On December 27 we took three car loads of birders to Villa Corona, one of our more popular destinations. We saw an astounding 78 species including Wood Stork, Roseate Spoonbill, Clark's Grebe, Aztec Rail, American Bittern, Chihuahaun Meadowlark and Bell's Vireo.
Monthly Sightings List
Here are the 203 species sighted around Lake Chapala in December:

Ani, groove-billed
Becard, rose-throated (Ac)
Bittern, American (Rp)
Bittern, least (Rp)
Blackbird, Brewer's
Blackbird, red-winged (Ch)
Blackbird, yellow-headed
Bunting, indigo
Bunting, lazuli
Bunting, painted
Bunting, varied
Caracara, crested
Chat, yellow-breasted (Rp)
Coot, American
Cormorant, neotropic
Cowbird, bronzed
Cowbird, brown-headed (Ch,Jo)
Cuckoo, squirrel (At)
Dove, common ground
Dove, Eurasian collared
Dove, Inca
Dove, mourning
Dove, white-tipped
Dove, white-winged
Dowitcher, long-billed
Duck, black-bellied whistling (Dp)
Duck, fulvous whistling
Duck, Mexican
Duck, ruddy
Egret, cattle
Egret, great
Egret, snowy
Elaenia, greenish (At)
Falcon, peregrine (Sa,Cv)
Finch, house
Flycatcher, ash-throated
Flycatcher, buff-breasted (Ct)
Flycatcher, cordilleran
Flycatcher, dusky
Flycatcher, dusky-capped
Flycatcher, gray silky
Flycatcher, Hammond's (Ct)
Flycatcher, least
Flycatcher, Nutting's (Sa)
Flycatcher, social
Flycatcher, tufted (Ac)
Flycatcher, vermilion
Flycatcher, white-throated
Gallinule, common
Gnatcatcher, blue-gray
Goldfinch, lesser
Grackle, great-tailed
Grebe, Clark's (Ja)
Grebe, least
Grebe, pied-billed
Grebe, western
Grosbeak, black-headed
Grosbeak, blue
Gull, laughing
Gull, ring-billed
Harrier, northern (Dp)
Hawk, Cooper's
Hawk, red-tailed
Hawk, sharp-shinned
Hawk, Swainson's (Dp)
Hawk, zone-tailed (Rp,Cv)
Heron, black-crowned night
Heron, great blue
Heron, green
Heron, little blue (Rp)
Heron, tri-colored
Hummingbird, berylline
Hummingbird, broad-billed
Hummingbird, broad-tailed (Ct)
Hummingbird, ruby-throated (Sa)
Hummingbird, rufous
Hummingbird, violet-crowned
Hummingbird, white-eared (Ct)
Ibis, white-faced
Jacana, northern
Kestrel, American
Kingbird, Cassin's
Kingbird, thick-billed
Kingbird, tropical
Kingbird, western
Kingfisher, belted
Kinglet, ruby-crowned
Kiskadee, great
Kite, white-tailed (Dp)
Mockingbird, blue
Mockingbird, northern
Nighthawk, lesser
Nightjar, buff-collared (Av)
Oriole, black-backed
Oriole, black-vented
Oriole, Bullock's
Oriole, hooded
Oriole, orchard
Oriole, streak-backed
Osprey (Rp)
Owl, barn (Rp)
Owl, elf (Ct)
Owl, ferruginous pygmy
Owl, great horned (Av)
Owl, mottled (Ct)
Owl, mountain pygmy (Ct)
Owl, western screech (Ct)
Parakeet, monk
Parrot, red-lored (Jo)
Parula, tropical (Aw)
Pelican, American white
Pelican, brown (Ca)
Pewee, greater
Phoebe, black
Phoebe, eastern (Dp)
Pigeon, rock
Pintail, northern
Rail, Aztec (Rp)
Raven common (Ct,Cv)
Redstart, American (Aw,Dp)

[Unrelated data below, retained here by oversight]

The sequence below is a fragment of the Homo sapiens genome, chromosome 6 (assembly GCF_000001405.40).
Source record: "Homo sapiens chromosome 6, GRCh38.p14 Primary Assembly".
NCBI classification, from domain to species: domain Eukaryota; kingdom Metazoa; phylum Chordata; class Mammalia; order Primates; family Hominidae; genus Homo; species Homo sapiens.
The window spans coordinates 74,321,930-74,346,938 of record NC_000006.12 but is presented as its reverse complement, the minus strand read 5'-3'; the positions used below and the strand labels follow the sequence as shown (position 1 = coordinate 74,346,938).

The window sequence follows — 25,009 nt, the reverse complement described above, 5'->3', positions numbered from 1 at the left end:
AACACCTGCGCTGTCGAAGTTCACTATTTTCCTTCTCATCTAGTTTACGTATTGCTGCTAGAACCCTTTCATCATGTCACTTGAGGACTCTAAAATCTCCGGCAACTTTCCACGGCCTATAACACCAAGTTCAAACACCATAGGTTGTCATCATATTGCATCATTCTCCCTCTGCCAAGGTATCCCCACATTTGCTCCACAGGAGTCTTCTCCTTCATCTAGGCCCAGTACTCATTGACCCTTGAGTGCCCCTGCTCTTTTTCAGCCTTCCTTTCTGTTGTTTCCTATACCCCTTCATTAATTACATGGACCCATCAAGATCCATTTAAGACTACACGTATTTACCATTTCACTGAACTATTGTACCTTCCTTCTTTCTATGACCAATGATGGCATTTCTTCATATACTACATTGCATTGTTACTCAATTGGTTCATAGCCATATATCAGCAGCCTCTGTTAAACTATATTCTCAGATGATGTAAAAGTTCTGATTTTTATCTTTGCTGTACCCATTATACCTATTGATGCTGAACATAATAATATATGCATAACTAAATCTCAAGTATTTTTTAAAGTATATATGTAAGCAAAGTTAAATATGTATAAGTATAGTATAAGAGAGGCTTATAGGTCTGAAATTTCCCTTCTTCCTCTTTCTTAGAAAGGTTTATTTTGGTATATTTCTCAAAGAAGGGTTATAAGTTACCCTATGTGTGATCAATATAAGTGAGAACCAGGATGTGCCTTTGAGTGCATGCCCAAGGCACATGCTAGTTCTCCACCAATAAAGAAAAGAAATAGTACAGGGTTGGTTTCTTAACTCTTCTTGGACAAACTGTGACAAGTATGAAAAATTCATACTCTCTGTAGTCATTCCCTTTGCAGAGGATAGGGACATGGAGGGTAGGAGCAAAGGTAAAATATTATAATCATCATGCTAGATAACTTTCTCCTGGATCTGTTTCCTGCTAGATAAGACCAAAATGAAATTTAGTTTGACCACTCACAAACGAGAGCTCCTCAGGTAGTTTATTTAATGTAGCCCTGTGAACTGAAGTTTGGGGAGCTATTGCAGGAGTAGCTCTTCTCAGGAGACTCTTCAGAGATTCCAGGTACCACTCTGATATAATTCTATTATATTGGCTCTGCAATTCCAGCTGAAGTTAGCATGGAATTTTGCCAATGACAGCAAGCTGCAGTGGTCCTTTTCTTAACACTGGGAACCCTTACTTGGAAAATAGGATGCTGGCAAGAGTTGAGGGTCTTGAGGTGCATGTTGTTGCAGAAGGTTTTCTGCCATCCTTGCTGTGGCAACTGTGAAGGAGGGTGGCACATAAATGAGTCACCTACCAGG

Redstart, painted (Ct)
Redstart, slate-throated (Cv)
Robin, American
Robin, rufous-backed
Sandpiper, least (Dp)
Sandpiper, solitary (Sc)
Sandpiper, spotted
Sandpiper, stilt (Dp)
Seedeater, cinnamon-rumped
Shoveler, northern
Shrike, loggerhead
Solitaire, brown-backed
Sparrow, chipping (Sc)
Sparrow, clay-colored (Dp)
Sparrow, house
Sparrow, lark
Sparrow, Lincoln's
Sparrow, rusty (Ct)
Sparrow, rusty-crowned ground
Sparrow, savannah
Sparrow, song
Sparrow, stripe-headed
Stilt, black-necked
Stork, wood (Ja)
Swallow, barn
Swallow, northern rough-winged
Swallow, tree
Swallow, violet-green
Tanager, hepatic (Sa)
Tanager, summer (Ps,Jo)
Tanager, western
Teal, blue-winged
Teal, cinnamon
Teal, green-winged
Tern, Caspian
Tern, Forster's
Thrasher, curve-billed
Thrush, hermit (Ct,Cv)
Thrush, orange-billed nightingale
Towhee, canyon
Tyrannulet, northern beardless
Violetear, Mexican (Ct)
Vireo, Cassin's
Vireo, golden
Vireo, Hutton's (Ct)
Vireo, plumbeous (Sa)
Vireo, warbling
Vulture, black
Vulture, turkey
Warbler, black and white
Warbler, black-throated gray
Warbler, hermit (Ct,Cv)
Warbler, Lucy's (Sa,Ac)
Warbler, MacGillivray's
Warbler, Nashville
Warbler, orange-crowned
Warbler, red-faced (Ct,Cv)
Warbler, rufous-capped (Cv)
Warbler, Townsend's (Ct,Cv)
Warbler, Virginia's
Warbler, Wilson's
Warbler, yellow
Warbler, yellow-rumped
Waterthrush, northern (Sa)
Whip-poor-will, Mexican (Ct)
Wigeon, American
Woodpecker, acorn (Ct,Cv)
Woodpecker, golden-fronted
Woodpecker, ladder-backed
Wren, Bewick's
Wren, canyon
Wren, happy (Sa)
Wren, house
Wren, marsh
Wren, spotted
Yellowlegs, greater (Dp)
Yellowthroat, common
Yellowthroat, gray-crowned (Ch)
Sighting Location codes:

Ac - Ajijic: La Cristina & El Bajio
At - Trails above Ajijic
Av - Ajijic village
Ca - Lake Cajititlan & marsh
Ch - Chapala
Ct - Caracol Trail & Int'l School
Cv - Cerro Viejo
Dm - Dike: Jamay to Malteraña
Dp - Dike: Maltaraña to La Palma
Hv - Hidden Valley oak forest
Ja - Jamay
La - La Cañada & Hidden Valley
Jo - Jocotepec
Ld - Lerma & Duero rivers
Mz - Mezcala
Oc - Ocotlan
Pe - Petatan area
Ps - Pumping Station & Santa Cruz
Pt - San Pedro Tesistan area
Pz - San Pedro Itzican area
Ra - Rosa Amarilla loop
Rc - Santa Rosa & Carnero dam
Rp - Riberas del Pilar & canyon
Sa - San Antonio & Allen Lloyd Trail
Sc - San Juan Cosala
Sn - San Nicholas & Golf Club
Tz - Tizapan canyon
Te - San Juan Tecomatlan & Mezcala
Tr - Potrerillos & Las Trojes & Chupinaya
Tu - Tuxcueca & San Luis Soyatlan
Xt - Ixtlahuacan & Las Campanillas

What is the "Lake Chapala Area"?
We define it as the whole area of the lake plus all land within 15km (or 7 miles) of the edge of the lake.
Lake Chapala Birders is an informal group of bird observers led by John and Rosemary Keeling.

Illustrated color folders showing our common birds are once again available for $200 pesos at Diane Pearl's Gallery, 11 am to 4 pm, Santa Margarita #23, at the east end of Riberas del Pilar. Also available from John Keeling.

We like to hear of bird sightings at: chapalabirders@yahoo.com.

Check our website: ChapalaBirders.org
There you will find our newsletters, illustrations of our birds and advice on buying binoculars, books and birding apps.